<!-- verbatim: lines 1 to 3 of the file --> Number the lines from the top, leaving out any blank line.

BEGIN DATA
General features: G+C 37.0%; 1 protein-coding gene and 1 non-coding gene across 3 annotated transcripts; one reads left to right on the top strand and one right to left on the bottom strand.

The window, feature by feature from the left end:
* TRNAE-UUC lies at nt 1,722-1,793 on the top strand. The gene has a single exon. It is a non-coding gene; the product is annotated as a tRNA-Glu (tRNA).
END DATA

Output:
General features: G+C 37.0%; 1 protein-coding gene and 1 non-coding gene across 3 annotated transcripts; one reads left to right on the top strand and one right to left on the bottom strand.

The window, feature by feature from the left end:
* TRNAE-UUC lies at nt 1,722-1,793 on the top strand. The gene has a single exon. It is a non-coding gene; the product is annotated as a tRNA-Glu (tRNA).